In my first class I lost my mind completely. You see, they have this pace setting thing called, ‘Base, Push, All Out,’ which works out to be, 'Ugh, this sucks.' 'OMG, no, THIS sucks!' and finally 'WHAT DID I DO SO WRONG IN MY LIFE TO DESERVE THIS?!' At least it feels that way or me. I gave into a little bit of perceived peer pressure and tried to keep up with people who consider 3 miles an hour on a treadmill to be a leisurely pace. Within about 10 minutes I was puking in the bathroom. Yep, I was that girl. Then I managed to get myself together and dove back in. And I made the mistake of looking in the mirror at some of the people working out. For whatever reason, there was one girl who kept locking eyes with me, but not in a friendly way, but more in what FELT like judgey. I felt so uncomfortable that I tried to run hard again, just to get her to stop scrutinizing my pace as she gave sidelong glances at my control panel. For all I know, the girl was thinking, ‘Wow! She is impressing me with her effort!’ But in my head I was thinking, ‘This skinny girl is judging me!!’ My face just got redder and redder, my coughing became more and more pronounced, and breathing was more than a little labored. The entire time though, the trainers kept checking in on me, giving recommendations, and correcting things like posture or my speed and incline. Eventually though, after only a half hour, I had to go sit down in the lobby while the rest of the class continued. It was around then that I realized my hands were shaking and my body was on the brink of becoming even more uncooperative.

Enter Brooks, with an icepack. He sat next to me and we talked about how I could I approach this differently--like, for example, acknowledging that my base speed wasn’t going to be as fast as everyone else’s. He also praised me, pointing out that I had gotten into the Orange Zone and maintained it for a 13 minutes--which is pretty good, considering I only worked out for a half hour. In any other situation I would have felt like a complete failure, and in fact, those first couple minutes I sat there, I did. I felt like such an idiot, that I had made a big mistake. But talking to Brooks and the other people who work there afterwards, I had a new attitude: I could do this, I just needed to do it on a level that worked for me. After the class concluded, I went back in and got a tutorial on the most intimidating piece of equipment: The Rower of Doom! Well, that’s what I call it. A trainer (Wes) showed me how to use it in a no pressure environment, (Read: With no one else around!) and I headed out to visit at my grandmother’s house, feeling optimistic, kind of proud (with a dollop of disappointment in myself), and a very red, sweaty face.

The takeaway from that night? Exercise is awful, hard, and sucks. But I'm told it gets easier and eventually can become enjoyable. I suspect that last bit is a skinny person lie, but we shall see. You know skinny people--they lie all about all sorts of things. 'Greek yogurt tastes great on a baked potato!' 'I love hiking!' and 'Nothing tastes as good as being thin.' Why must you lie to fat folks, skinny people?

That evening, a couple things happened.

  1. I picked up a bunch of cat toys off the floor for my grandmother. My back suddenly began twinging, but I assumed that this was due to being fat and having exercised.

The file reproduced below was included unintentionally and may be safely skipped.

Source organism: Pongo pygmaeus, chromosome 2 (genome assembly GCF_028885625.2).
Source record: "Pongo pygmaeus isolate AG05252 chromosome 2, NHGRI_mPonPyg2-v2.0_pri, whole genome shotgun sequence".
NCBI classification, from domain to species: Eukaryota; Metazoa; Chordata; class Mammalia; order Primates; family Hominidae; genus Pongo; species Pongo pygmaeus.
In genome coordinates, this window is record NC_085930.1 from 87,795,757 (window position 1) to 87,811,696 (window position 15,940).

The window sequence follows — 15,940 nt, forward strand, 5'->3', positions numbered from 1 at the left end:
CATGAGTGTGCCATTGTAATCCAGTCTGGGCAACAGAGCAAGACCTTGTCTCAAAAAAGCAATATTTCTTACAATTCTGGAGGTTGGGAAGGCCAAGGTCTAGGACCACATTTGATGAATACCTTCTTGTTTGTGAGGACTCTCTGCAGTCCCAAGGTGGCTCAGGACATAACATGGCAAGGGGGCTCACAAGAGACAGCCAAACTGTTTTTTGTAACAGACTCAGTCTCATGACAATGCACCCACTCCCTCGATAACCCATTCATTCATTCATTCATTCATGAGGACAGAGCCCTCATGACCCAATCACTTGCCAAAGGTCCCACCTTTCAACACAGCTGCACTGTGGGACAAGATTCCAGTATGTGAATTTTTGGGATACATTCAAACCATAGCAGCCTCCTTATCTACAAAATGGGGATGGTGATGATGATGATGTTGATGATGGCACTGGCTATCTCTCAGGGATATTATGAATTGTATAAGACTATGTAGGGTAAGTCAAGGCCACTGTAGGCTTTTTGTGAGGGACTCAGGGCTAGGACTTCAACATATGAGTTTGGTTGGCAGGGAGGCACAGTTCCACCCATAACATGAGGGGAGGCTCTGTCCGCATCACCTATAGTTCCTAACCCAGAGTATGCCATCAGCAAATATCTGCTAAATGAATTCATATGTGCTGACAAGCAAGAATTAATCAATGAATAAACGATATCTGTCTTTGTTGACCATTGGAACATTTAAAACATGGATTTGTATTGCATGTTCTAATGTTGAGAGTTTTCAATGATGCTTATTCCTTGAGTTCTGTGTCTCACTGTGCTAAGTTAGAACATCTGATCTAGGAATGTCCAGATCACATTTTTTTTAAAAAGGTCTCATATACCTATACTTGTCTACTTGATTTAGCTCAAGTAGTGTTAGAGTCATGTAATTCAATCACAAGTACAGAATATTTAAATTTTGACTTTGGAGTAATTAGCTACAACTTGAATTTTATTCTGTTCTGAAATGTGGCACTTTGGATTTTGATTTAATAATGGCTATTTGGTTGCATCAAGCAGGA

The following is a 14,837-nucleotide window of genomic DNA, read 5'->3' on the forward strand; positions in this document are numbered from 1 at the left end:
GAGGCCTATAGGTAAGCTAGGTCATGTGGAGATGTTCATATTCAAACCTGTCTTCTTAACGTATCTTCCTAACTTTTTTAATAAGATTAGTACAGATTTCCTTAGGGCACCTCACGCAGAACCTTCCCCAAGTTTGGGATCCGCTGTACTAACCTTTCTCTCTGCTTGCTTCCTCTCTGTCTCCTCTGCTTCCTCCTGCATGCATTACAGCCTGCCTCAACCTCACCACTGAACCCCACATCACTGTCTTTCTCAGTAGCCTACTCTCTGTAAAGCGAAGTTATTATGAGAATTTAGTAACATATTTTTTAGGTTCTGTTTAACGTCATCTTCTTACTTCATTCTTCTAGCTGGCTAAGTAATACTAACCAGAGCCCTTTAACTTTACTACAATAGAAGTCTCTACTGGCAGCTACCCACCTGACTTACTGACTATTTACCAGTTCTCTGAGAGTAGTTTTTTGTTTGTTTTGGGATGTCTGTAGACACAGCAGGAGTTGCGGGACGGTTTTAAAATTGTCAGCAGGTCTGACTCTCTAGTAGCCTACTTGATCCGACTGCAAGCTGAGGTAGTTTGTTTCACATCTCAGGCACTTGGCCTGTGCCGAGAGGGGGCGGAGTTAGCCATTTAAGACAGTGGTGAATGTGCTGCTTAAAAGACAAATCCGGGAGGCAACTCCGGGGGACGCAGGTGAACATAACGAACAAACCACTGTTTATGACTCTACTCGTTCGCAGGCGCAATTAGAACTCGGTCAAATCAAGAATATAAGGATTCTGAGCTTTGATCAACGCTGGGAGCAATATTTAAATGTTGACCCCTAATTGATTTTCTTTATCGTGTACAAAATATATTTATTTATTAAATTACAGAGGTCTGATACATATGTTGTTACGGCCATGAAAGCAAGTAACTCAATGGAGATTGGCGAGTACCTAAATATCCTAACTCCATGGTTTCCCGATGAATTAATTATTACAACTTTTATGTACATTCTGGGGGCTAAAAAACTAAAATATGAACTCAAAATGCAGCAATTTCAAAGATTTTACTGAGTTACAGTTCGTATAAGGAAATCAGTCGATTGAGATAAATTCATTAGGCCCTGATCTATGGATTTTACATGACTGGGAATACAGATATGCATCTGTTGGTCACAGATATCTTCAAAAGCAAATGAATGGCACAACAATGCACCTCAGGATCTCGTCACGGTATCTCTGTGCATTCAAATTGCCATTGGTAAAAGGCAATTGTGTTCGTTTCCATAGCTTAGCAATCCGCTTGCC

2. My car got broken into and my workout shoes stolen. Talk about irritating. I didn’t even like working out really, and now the thing that made it a little bit easier was gone. That’s not even mentioning the sudden feeling of vulnerability and having to clean out part of my car at 2 in the morning in the dark. (Meaning I was crouching, nearly upside down in the front seat, trying to get up pieces of glass.)

Would almost be pretty if it didn't cost me $300+.

And sometime around #1 and #2, I threw out my back.

Next post, coming on Monday: Bunny squats, my new fiance--the heating pad, and how I unexpectedly started to like going to a gym with a preoccupation with the color orange.

Wednesday, May 13, 2015

Truly Outrageous

When I heard they were making a live action “Jem and the Holograms” film, I was over the moon. Why? Because Jem is excitement. Jem is adventure! JEM IS OUTRAGEOUS!! See??

She squeezes her earring and she and her bandmates--who run a foster home for girls, because they’re that selfless--become technicolor marvels. Glamour and glitter, fashion and fame! And more! They take on bitchy “enemy bands” with as much panache as they do while taking on a God damn volcano!

They are superheroes in their own right--saving royalty from being unseated, foiling the plans of cheaters in the many, many battles of the bands, and bringing attention to important issues like world hunger. And they did it all while looking amazing and singing a song.

“Jem and the Holograms” was an amazing part of the 80s. So naturally everyone was excited when the news came out that there was a film in the works. And then the trailer was released.

What you just saw is outrageous for all the wrong reasons. It surpasses awful. It does not even slightly resemble the original canon. It looks like a Disney Channel movie. (And not one of the good ones. If only it could end up as great as “Zenon: Girl of the 21st Century” we’d be okay!) They’ve completely changed the spirit of the original material. This is now a coming of age story about girl who learns about being herself and the real meaning of friendship and family. And that’s a great, sugary, cliche story that’s worth being told. Again.